Dug Campbell

Advice For Students

I enjoyed the post put up by Richard Koch on his blog today (‘Ten Commandments For Students’). It’s worthwhile reading – but if you’re too lazy to do that (which, let’s be honest, isn’t a great sign to start with…), here’s a quick outline:

1. Do your own thing.

Don’t follow that traditional / expected / boring career path. If you’re looking for exceptional results, by definition you need to be doing things differently (or you’ll just end up with the same results as everyone else).

2. Deliver Exceptional Results

That doesn’t mean the highest marks of anyone. It means the highest marks using your approach that only you are capable of achieving.

3. Take Your Time

Take your time, experiment and learn from failures. Never be afraid to spend time thinking and preparing – and building you.

As Abraham Lincoln used to say: “If I must chop down a tree in four hours, I’ll spend the first three hours sharpening the axe.”

4. Get Ideas from People

Meet lots of different people from lots of cultures. See what results they’re applying – and then adapt those ideas to your circumstances.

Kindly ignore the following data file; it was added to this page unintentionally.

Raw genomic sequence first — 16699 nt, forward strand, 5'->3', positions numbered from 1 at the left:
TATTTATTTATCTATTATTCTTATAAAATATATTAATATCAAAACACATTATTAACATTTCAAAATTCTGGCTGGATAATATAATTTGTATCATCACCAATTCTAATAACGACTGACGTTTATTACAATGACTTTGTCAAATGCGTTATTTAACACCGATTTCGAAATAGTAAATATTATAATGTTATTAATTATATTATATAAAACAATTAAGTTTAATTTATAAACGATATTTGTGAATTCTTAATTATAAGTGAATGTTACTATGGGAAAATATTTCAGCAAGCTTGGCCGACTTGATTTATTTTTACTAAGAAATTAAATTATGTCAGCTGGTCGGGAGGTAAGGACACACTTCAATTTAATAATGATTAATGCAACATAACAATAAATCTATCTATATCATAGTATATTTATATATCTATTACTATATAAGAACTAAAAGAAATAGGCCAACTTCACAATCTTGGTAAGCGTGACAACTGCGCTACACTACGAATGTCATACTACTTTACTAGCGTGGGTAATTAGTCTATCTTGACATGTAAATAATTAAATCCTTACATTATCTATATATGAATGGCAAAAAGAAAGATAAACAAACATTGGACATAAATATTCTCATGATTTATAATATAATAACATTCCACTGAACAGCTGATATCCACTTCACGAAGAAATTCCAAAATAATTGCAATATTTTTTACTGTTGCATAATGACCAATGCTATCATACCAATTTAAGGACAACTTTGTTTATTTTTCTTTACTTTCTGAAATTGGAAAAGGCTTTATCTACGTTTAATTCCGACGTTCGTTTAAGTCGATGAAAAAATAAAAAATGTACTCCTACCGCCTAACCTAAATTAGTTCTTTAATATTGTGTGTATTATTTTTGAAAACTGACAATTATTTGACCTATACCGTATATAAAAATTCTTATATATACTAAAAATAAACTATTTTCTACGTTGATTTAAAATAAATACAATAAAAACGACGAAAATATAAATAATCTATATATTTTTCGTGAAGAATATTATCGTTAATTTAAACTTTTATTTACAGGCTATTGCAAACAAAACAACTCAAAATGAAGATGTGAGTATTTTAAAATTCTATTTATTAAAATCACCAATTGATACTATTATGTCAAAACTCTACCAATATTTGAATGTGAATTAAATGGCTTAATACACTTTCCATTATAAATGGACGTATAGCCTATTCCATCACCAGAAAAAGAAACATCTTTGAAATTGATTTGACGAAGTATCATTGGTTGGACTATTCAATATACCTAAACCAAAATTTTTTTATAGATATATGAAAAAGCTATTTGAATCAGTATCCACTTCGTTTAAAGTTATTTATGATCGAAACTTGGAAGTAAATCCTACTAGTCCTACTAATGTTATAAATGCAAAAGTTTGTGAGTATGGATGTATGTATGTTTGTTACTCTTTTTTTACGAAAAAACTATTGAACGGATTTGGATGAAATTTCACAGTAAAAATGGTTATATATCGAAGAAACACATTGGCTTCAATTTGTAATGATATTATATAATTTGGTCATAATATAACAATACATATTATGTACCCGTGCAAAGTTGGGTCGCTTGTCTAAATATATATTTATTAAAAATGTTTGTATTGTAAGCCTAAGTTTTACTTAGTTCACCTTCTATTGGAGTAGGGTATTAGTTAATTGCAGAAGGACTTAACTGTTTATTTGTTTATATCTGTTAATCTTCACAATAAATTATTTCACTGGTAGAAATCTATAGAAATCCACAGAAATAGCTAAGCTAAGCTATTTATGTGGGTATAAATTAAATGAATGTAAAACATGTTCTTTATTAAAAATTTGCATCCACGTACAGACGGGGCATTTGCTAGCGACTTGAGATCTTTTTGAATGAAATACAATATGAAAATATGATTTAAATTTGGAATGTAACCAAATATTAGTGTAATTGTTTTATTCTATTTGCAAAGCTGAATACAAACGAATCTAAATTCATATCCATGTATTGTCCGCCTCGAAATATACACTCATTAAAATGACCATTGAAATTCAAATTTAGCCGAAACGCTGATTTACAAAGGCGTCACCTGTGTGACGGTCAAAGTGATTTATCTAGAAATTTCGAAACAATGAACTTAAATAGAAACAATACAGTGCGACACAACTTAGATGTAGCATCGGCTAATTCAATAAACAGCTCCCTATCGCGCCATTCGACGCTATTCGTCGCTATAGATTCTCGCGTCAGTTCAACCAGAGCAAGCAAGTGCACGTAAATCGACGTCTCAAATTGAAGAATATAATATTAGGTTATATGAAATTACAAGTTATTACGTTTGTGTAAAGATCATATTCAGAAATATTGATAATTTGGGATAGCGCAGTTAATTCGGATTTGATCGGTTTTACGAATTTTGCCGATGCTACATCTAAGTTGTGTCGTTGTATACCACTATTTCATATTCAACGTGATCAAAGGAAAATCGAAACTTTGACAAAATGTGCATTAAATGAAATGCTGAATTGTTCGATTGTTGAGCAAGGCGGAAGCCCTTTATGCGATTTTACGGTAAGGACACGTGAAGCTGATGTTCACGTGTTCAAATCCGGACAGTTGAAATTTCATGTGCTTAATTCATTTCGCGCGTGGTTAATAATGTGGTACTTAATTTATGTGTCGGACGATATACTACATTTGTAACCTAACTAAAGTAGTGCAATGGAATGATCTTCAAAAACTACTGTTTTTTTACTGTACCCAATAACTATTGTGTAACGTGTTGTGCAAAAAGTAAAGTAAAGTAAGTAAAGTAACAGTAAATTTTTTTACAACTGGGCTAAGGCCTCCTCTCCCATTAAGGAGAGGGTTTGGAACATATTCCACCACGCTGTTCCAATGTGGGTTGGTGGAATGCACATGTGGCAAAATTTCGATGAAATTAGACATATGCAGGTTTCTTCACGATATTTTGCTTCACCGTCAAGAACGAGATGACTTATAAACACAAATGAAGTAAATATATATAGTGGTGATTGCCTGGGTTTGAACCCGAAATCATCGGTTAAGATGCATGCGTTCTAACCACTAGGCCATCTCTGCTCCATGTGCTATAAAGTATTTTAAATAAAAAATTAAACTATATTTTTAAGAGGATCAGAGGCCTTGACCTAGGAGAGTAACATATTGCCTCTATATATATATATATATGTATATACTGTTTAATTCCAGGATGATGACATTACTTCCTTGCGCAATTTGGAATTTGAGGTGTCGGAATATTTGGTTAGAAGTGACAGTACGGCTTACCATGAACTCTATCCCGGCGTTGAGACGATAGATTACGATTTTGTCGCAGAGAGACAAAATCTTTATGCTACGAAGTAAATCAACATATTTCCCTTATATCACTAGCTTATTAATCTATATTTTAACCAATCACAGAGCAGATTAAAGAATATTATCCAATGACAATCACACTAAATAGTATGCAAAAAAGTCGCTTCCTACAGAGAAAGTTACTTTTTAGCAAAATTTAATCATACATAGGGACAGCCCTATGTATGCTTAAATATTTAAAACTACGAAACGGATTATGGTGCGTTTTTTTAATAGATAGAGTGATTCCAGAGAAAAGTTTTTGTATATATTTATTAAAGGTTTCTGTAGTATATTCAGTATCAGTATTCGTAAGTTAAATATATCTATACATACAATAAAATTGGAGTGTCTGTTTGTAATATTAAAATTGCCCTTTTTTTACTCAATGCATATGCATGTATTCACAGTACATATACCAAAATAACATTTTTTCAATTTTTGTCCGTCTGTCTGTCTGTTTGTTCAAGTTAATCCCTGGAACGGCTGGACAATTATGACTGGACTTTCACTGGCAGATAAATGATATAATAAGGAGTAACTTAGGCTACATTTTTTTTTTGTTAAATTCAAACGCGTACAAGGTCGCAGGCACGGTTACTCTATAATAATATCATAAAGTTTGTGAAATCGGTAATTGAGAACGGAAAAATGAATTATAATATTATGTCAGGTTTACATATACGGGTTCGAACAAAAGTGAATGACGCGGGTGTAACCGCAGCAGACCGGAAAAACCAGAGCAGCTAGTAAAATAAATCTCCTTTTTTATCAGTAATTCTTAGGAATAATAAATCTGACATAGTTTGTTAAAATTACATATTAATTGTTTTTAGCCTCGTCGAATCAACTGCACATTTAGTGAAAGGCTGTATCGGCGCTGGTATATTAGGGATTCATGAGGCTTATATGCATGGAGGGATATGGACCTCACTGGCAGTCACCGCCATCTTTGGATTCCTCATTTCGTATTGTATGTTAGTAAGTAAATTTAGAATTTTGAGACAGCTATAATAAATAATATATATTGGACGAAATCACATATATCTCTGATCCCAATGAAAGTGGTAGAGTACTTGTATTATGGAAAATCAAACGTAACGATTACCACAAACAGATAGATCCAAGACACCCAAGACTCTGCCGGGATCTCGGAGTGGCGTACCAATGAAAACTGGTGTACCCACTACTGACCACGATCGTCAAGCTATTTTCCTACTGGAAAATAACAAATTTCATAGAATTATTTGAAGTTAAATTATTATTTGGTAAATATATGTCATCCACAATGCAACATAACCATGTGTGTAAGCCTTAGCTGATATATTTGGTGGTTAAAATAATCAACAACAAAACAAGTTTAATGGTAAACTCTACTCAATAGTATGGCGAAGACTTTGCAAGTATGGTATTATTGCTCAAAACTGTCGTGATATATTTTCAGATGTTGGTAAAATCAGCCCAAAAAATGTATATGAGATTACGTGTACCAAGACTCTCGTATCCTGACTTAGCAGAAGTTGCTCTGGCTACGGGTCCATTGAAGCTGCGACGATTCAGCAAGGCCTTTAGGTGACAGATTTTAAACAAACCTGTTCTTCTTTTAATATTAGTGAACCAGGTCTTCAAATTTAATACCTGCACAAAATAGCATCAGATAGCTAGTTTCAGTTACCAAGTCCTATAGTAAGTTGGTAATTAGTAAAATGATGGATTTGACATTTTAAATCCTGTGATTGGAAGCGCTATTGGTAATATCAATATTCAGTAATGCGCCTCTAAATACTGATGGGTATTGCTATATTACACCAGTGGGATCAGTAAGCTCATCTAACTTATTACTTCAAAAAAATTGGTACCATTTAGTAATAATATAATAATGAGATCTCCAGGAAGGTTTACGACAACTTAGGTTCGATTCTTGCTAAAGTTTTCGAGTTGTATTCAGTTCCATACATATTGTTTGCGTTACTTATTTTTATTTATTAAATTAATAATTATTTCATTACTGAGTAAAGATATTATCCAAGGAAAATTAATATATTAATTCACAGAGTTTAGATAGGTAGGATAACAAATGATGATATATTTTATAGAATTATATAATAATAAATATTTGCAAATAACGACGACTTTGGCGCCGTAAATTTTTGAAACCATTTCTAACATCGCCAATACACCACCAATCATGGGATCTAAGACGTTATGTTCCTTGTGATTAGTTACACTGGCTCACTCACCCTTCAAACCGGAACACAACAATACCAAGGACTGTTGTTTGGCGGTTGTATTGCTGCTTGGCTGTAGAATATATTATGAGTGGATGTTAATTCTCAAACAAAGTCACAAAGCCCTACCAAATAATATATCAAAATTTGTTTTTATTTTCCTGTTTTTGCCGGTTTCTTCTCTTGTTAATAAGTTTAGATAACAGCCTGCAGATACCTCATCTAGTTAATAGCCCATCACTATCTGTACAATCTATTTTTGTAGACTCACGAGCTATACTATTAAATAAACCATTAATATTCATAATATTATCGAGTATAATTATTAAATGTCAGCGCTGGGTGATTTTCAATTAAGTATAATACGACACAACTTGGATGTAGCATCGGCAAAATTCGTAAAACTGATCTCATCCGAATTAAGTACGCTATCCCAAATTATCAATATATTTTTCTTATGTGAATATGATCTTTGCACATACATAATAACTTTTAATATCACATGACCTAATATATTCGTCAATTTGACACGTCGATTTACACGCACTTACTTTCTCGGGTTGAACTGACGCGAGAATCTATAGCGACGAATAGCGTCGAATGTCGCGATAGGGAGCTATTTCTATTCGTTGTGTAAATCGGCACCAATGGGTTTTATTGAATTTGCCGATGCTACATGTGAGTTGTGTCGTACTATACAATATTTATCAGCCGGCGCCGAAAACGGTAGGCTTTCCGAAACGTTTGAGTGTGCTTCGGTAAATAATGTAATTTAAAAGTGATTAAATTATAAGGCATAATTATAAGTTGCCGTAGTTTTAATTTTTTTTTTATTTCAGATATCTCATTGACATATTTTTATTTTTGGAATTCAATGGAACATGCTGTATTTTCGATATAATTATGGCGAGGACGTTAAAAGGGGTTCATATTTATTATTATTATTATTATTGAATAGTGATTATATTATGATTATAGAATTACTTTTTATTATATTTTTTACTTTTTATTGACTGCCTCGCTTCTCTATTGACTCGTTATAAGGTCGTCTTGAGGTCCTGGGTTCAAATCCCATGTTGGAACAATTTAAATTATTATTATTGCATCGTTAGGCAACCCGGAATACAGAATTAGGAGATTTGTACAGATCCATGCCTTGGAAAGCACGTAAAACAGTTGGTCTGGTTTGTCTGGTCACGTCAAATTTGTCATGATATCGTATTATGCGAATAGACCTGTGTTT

5. Get ideas from books

Pretty obvious. Don’t spend your time with magazines or online. Read real, physical books. With paper you can mark up and scribble your notes on for future use.

And remember: usually the oldest books are the best (the Lindy Effect).

6. Enjoy Your Work

Without enjoyment and/or passion, you’ll never stand out from the pack. And never do anything you don’t enjoy – regardless of pay.

7. Learn to Collaborate

Choose people who have skills that you don’t to increase the chances that so that the end result will be stronger than what you could have ever achieved alone.

8 . If something isn’t working, quit

Don’t be a martyr. Life’s too short.

9 . Thrive on Failure

Or should that be: strive to expose yourself regularly to situations that you can learn from.

10. Be Generous and Warm-Hearted

You get what you put in. Pay it forward – and help others with no expectation of reward. You’ll never know when one of those seeds from years ago will bear fruit for you in a big way in the future.